In the event of a single bee sting that doesn't cause an allergic reaction, the best course of action is to remove the stinger, wash the area, and apply ice or a cold compress, advises Mayo Clinic. Applying hydrocortisone cream or calamine lotion eases itching or swelling.
An oral antihistamine can also alleviate itching and swelling, and an over-the-counter oral analgesic, such as acetaminophen or ibuprofen, can soothe any pain from the sting, notes WebMD. If the patient has not had a tetanus booster within the past 10 years, he should get one in the next few days.
If the patient incurs multiple bee stings, receives stings in the mouth or nose, has a known allergy to bee stings, or experiences wheezing, breathing difficulties or lowered blood pressure, he requires emergency medical treatment, according to MedicineNet. This may include the administration of epinephrine to reduce the allergic response; oxygen, beta agonists and/or intravenous antihistamines and cortisone to facilitate breathing; or cardiopulmonary resuscitation if the patient stops breathing or his heart stops beating, explains Mayo Clinic.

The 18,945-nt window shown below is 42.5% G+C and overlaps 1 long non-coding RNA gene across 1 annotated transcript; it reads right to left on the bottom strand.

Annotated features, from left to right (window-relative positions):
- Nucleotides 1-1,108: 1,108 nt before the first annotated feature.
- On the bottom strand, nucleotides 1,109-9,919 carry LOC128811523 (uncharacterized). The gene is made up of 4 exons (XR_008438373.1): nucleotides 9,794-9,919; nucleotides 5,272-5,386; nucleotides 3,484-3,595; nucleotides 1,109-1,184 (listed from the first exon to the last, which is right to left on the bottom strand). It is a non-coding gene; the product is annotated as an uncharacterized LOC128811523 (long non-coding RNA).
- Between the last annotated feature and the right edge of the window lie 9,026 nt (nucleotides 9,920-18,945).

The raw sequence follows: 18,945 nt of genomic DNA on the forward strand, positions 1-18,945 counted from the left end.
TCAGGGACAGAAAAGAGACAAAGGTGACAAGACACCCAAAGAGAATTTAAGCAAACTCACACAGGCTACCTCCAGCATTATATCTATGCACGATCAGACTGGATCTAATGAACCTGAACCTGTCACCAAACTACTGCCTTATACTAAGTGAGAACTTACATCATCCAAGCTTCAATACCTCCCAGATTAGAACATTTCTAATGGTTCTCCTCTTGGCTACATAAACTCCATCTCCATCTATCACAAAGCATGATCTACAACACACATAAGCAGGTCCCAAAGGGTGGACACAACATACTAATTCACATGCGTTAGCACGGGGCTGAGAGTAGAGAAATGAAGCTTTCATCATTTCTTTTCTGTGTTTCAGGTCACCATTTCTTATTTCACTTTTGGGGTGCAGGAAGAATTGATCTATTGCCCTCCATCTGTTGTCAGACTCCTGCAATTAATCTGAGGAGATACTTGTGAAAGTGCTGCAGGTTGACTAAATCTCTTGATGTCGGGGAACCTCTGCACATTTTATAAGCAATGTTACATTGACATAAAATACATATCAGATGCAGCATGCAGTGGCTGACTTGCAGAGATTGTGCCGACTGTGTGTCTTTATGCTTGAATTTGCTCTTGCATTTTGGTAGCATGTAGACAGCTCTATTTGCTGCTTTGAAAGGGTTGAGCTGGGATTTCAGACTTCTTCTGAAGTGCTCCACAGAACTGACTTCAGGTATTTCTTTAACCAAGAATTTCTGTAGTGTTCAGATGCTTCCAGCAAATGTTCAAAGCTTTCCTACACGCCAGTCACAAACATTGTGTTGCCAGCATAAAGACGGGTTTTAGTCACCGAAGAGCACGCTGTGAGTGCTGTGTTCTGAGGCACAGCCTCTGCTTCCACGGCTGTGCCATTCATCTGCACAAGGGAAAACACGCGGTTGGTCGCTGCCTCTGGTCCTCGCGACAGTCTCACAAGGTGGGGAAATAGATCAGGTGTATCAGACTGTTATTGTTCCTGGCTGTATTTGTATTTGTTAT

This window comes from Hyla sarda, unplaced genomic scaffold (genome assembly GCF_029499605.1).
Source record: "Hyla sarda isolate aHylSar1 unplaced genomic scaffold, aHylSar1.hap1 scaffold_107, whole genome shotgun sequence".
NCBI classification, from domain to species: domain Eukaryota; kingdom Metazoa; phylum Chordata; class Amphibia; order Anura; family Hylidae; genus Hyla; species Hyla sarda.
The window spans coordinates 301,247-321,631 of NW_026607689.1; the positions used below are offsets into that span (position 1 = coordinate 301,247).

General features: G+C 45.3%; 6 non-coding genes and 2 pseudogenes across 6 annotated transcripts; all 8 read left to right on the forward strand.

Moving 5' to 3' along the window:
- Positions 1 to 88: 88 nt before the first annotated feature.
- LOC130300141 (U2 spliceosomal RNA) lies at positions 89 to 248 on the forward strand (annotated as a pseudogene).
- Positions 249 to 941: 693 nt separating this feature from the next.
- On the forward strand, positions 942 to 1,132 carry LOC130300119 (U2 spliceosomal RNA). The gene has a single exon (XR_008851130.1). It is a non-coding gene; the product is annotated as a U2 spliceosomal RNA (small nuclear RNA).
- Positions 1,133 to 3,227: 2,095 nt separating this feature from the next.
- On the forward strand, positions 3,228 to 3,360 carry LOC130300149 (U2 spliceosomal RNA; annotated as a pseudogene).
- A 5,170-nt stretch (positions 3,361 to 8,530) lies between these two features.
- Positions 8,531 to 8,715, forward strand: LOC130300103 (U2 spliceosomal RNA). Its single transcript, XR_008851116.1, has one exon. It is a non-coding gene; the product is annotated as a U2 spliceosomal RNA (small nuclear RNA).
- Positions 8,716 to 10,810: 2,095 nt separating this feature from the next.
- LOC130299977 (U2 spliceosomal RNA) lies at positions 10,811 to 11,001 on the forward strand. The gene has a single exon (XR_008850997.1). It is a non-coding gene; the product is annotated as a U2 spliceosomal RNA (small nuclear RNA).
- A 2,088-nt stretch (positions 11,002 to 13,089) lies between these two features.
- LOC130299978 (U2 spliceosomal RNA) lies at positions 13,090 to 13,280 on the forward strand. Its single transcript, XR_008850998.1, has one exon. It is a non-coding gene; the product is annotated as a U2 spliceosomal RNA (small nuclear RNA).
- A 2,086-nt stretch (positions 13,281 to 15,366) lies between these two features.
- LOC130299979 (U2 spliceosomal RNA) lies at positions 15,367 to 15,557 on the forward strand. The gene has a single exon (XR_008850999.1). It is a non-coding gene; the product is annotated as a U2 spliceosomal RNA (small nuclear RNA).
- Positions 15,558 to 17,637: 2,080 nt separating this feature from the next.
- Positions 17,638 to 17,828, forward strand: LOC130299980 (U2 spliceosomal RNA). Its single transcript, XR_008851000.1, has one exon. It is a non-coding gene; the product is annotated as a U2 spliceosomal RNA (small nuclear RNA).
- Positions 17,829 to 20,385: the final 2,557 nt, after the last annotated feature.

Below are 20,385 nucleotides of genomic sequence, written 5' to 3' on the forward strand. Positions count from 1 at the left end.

For a person with a known allergy to bee stings, a doctor can prescribe an emergency epinephrine autoinjector, such as EpiPen or Twinject, to inject into the thigh in the event of a bee sting, notes Mayo Clinic. The allergic person needs to carry the autoinjector with him at all times and know how to use it. He can also wear a medical identification bracelet that lets emergency medical personnel know about his allergy.